The world was awash with the lowest-quality PDFs possible, which is why Adobe discontinued PDFWriter after phasing it out with Acrobat version 5. The PDFWriter code itself had not been updated since Acrobat version 3, six years before. It was ancient technology, by all the standards that matter, and it needed to be done away with. Distiller-based engines are the only way to get quality PDFs.

Regrettably, many non-Adobe, usually free, PDF-creation applications and routines use the PDFWriter method. Thus, though PDFWriter itself is long gone, low quality PDFs are still being created by the ream.

Graduating PDF-U

As you can see, though Adobe discontinued PDFWriter, it also replaced it with several better ways to make PDF files. Anyone who has Acrobat 6 (released April 2003) or Acrobat 7 (released December 2004) installed, has at least four distinctly different means of creating PDFs. With Microsoft Word, Excel, PowerPoint, Visio; AutoDesk’s AutoCad, or; Windows Internet Explorer a fifth and faster means becomes available. With all Adobe Creative Suite (1 or 2) point products, with or without Acrobat, an even easier Save or Export PDF creation means opens up.

Of them all, the two-step method for creating PDFs is the most labor intensive with its print to PostScript then Distill methodology. In years past, the two-step method was required for quality PDF output from many programs, most notably QuarkXPress. But with modern versions of Acrobat, printing to Adobe PDF or Create Adobe PDF is just as reliable and results in PDFs of the same highest quality. In fact, the two-step method has been relegated to the role of troubleshooting step, used only when the source application generates errors on printing.

Now, you have choice. Whichever of the above methods best fits your workflow, you may choose because now you know they exist and they work. The whole point of all these different methods of making PDFs is to give you, the creative, choice. Each method has its advantages and its special uses, like PDFMaker’s support for special features in Word, Excel, and other ubiquitous business applications. Some, like printing to Adobe PDF or Create Adobe PDF in any application capable of printing, are a broad catchall.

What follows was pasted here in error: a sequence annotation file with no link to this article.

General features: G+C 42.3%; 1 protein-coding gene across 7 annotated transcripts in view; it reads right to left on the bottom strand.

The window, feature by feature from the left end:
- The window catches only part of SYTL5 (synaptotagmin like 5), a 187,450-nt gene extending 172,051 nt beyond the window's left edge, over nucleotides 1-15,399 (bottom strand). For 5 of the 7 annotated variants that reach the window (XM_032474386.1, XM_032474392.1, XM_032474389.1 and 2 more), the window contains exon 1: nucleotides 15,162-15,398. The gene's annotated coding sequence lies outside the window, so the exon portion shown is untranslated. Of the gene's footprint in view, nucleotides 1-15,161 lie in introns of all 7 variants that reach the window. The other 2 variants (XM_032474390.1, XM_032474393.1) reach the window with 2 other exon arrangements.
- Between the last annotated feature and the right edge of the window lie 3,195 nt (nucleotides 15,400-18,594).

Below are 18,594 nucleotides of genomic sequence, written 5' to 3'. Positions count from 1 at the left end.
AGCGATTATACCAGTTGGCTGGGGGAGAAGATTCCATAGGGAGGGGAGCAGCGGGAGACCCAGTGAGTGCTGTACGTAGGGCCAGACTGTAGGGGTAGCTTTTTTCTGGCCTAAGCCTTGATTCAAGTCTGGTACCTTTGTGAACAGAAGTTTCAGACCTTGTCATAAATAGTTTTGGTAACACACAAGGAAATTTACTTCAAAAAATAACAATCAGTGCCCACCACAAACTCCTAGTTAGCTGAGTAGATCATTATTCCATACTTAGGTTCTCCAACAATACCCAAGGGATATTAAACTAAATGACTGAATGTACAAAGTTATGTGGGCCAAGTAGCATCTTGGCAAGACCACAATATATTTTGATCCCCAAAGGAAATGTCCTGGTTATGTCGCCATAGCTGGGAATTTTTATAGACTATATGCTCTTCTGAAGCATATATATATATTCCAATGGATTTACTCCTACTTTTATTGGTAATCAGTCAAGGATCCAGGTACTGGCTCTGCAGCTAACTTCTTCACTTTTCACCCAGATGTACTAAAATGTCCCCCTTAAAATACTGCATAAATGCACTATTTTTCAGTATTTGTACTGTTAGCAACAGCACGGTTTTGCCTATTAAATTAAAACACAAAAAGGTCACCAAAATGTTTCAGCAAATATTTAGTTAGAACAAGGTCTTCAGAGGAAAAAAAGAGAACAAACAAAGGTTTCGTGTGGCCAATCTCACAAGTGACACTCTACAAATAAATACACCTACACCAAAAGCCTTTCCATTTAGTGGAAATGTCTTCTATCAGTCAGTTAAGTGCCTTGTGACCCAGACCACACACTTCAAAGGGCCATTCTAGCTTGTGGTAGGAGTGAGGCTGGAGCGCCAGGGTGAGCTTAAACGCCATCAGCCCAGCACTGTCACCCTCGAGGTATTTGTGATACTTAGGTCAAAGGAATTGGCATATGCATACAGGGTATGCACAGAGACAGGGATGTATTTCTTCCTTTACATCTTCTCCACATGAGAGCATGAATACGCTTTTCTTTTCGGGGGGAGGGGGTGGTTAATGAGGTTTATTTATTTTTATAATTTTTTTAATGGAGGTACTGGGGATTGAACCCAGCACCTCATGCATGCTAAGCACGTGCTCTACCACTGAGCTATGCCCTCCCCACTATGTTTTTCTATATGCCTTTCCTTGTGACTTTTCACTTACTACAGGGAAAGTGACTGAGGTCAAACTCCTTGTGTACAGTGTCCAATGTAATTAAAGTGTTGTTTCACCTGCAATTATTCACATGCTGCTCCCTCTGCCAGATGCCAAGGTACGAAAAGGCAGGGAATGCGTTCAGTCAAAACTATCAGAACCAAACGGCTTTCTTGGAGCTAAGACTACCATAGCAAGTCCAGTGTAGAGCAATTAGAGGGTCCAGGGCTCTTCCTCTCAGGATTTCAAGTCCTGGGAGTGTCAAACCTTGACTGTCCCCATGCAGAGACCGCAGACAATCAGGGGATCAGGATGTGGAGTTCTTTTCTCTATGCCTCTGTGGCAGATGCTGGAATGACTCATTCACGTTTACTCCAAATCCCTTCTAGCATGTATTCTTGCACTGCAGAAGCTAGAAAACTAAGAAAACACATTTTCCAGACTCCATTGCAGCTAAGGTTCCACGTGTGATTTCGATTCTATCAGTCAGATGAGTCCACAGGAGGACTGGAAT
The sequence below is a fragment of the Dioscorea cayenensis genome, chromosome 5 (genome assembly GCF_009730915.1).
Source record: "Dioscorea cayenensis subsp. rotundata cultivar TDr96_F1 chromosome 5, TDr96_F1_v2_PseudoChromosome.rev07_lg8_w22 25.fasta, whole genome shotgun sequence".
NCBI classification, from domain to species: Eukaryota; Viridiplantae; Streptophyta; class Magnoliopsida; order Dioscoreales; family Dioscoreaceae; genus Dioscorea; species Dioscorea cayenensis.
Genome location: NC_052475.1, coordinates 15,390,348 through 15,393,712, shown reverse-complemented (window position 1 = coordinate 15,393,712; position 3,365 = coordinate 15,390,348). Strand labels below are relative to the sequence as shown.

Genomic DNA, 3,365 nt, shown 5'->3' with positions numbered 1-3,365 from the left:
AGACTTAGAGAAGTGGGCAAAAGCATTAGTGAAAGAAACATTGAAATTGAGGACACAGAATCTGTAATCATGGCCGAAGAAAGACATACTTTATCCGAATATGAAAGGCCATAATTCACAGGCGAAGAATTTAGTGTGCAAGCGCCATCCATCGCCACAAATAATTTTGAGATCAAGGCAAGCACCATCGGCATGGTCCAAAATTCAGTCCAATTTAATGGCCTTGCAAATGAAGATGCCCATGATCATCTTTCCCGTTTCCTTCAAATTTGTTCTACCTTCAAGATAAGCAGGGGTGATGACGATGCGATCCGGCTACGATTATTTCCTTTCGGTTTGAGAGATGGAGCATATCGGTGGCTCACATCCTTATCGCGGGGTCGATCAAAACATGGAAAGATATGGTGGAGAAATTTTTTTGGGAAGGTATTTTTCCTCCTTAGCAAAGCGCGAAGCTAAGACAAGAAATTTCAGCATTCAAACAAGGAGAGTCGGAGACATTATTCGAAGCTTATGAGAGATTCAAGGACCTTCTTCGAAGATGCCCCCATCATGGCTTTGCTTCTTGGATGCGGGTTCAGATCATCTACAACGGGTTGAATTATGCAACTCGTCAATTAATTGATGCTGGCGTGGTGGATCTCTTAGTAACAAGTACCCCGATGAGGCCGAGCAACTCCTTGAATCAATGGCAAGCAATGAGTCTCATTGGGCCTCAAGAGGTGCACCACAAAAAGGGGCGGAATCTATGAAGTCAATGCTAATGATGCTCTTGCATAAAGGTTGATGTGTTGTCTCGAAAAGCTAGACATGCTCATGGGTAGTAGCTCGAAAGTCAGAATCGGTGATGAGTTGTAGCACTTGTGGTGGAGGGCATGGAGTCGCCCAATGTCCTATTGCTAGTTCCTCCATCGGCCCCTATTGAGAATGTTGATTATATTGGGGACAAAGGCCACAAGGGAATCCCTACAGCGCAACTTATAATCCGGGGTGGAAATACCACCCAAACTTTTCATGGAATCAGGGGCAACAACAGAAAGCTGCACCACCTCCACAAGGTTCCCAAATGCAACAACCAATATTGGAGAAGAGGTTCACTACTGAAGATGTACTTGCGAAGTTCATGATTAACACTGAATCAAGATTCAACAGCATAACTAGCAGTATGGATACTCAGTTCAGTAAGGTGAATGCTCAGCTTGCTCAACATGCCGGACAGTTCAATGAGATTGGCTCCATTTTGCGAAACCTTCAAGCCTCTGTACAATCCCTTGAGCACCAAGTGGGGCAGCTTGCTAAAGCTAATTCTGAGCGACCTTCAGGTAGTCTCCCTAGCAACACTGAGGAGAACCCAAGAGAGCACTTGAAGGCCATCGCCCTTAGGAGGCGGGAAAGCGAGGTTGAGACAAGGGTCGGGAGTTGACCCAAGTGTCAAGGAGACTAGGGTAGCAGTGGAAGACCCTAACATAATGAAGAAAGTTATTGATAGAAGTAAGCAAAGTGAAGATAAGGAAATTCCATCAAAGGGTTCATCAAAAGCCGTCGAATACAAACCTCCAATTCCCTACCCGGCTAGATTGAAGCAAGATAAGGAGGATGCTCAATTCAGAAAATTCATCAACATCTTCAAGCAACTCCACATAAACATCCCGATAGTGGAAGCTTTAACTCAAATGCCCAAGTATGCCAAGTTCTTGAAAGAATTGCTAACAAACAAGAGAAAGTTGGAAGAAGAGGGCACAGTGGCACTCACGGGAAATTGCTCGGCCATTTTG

Making PDFs with Acrobat or other PDF-enabled programs is rapid, facile, and much, much more plentiful than most realize. Try out these methods and dispell your misconceptions about the need to take extraordinary measures to make press-ready PDFs. In most cases, it’s as simple as printing or saving.

About: Designorati:Graphic Design

Established September 2005

Graphic design is everywhere, in every product, package, poster, and product of the modern world. Although the graphic design discipline was created less than a century ago, the world has since come to rely upon it. The world simply cannot function without graphic design and graphic designers.

Yet graphic design is broader than any other creative profession. It is the third largest profession in the United States, far ahead of more commonly understood and respected vocations such as attorney, accountant, and educator. Graphic designers, who run the gamut from after-hours moonlighter through freelancer, solo- and team-creative, to agency and corporate designers, work in every city, town, and village in the world.

Graphic design impacts everything and everyone. Designorati:Graphic Design impacts the graphic designer.

About: Designorati:Creative Culture

Established September 2005

Tools and techniques are the hallmarks of the creative professions. But are they hallmarks of the creative individual?

Creatives strive to express, expose, and expand their souls through their work, but their work does not define them. A soul as open and intuitive as the creative’s is beautiful and rare. That beauty unlocks the universe to the creative mind, and that rarity unites creatives into communities–into a culture all their own.

Designorati:Creative Culture serves the creative community, speaking to the creative’s soul. You are a creative. Your work is the business of dreaming, of wondering, of creating. But you are more than your work.